Direct Diagnosis

Judy rushed in to see her doctor, looking very much worried and all strung out. She rattled off, “Doctor, take a look at me. When I woke up this morning, I looked at myself in the mirror and saw my hair all wiry and frazzled up, my skin was all wrinkled and pasty, my eyes were bloodshot and bugging out, and I had this corpse-like look on my face! What’s wrong with me, Doctor?”

The physician looked her over for a couple of minutes, then calmly said, “Well, I can at least give you some good news. There’s nothing wrong with your eyesight.”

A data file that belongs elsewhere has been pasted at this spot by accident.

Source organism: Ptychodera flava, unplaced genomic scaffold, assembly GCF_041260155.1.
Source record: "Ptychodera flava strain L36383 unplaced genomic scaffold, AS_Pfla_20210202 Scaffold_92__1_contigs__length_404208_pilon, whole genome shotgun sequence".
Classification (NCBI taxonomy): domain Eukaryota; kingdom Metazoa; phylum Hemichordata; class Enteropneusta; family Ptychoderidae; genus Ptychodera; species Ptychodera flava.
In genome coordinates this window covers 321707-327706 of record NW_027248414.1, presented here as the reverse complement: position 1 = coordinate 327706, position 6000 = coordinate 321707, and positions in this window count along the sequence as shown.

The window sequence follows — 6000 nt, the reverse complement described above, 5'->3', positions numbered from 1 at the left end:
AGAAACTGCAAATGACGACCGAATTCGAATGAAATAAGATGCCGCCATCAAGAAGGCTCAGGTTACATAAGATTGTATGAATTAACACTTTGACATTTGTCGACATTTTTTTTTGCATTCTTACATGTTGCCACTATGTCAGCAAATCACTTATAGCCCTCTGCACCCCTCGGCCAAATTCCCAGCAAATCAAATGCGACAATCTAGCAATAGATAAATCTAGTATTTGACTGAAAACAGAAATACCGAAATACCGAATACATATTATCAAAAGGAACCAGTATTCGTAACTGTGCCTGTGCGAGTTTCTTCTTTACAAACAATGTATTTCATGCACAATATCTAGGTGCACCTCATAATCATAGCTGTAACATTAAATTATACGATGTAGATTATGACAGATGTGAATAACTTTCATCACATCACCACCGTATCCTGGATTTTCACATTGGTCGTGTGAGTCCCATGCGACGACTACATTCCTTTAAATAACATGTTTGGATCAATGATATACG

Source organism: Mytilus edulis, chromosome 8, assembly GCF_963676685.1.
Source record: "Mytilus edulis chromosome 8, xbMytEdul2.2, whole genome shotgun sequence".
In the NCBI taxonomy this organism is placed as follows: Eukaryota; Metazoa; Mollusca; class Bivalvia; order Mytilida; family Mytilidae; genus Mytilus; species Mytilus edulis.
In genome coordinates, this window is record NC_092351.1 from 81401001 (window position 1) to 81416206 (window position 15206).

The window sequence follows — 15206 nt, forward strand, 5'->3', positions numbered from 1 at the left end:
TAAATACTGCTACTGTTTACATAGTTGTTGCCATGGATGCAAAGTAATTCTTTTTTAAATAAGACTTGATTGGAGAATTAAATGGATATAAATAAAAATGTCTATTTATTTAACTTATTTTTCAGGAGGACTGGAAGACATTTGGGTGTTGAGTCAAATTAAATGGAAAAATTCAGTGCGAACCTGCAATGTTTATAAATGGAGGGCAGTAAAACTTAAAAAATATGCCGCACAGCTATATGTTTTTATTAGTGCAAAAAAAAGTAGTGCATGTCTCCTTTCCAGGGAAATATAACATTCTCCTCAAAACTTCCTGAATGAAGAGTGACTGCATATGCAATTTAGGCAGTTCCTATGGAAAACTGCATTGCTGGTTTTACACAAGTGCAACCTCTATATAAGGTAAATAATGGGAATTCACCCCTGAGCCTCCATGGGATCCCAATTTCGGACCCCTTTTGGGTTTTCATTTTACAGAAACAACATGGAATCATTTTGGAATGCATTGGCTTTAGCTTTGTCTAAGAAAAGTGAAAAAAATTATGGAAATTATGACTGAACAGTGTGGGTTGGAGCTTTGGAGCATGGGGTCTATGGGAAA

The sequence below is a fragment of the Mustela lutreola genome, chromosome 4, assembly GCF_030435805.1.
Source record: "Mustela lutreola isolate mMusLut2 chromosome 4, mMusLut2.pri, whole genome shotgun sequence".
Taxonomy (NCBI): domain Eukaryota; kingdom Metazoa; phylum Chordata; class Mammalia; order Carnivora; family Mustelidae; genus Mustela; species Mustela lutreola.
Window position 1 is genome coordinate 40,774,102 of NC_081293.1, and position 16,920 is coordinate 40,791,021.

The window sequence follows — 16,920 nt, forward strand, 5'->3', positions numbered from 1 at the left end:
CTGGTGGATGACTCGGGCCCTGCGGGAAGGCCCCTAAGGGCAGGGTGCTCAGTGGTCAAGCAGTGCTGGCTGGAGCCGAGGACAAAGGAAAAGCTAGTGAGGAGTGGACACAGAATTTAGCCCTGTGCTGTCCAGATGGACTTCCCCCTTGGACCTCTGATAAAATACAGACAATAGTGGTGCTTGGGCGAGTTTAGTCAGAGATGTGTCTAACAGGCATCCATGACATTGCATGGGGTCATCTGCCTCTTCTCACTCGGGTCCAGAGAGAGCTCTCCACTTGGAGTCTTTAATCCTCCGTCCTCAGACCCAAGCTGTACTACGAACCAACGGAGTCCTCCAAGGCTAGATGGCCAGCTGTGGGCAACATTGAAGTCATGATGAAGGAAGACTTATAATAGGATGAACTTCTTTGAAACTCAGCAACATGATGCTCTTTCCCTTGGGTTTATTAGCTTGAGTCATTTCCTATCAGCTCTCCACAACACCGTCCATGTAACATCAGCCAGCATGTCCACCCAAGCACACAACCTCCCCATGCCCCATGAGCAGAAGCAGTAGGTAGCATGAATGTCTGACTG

That reminds me of the man who saw his doctor one day and got bad news. “You are really sick,” said his doctor.

“I want a second opinion,” said the patient.

“Ok,” said the doctor, “you’re also fat.”

Here’s the point. First, sometimes the truth hurts. Second, don’t ask questions for which you don’t want answers. That is true in all aspects of life. Most of us don’t ask enough questions, and when we do, if we don’t like the answers, we ignore them.

The Bible tells the story of a man looking in a mirror, then walking away the same as he was in the first place. We are reminded of the foolishness of such a response.

To be successful in life we need to ask the right questions, listen to the diagnosis, and then act on what we learn. And it’s always good to get a second opinion.

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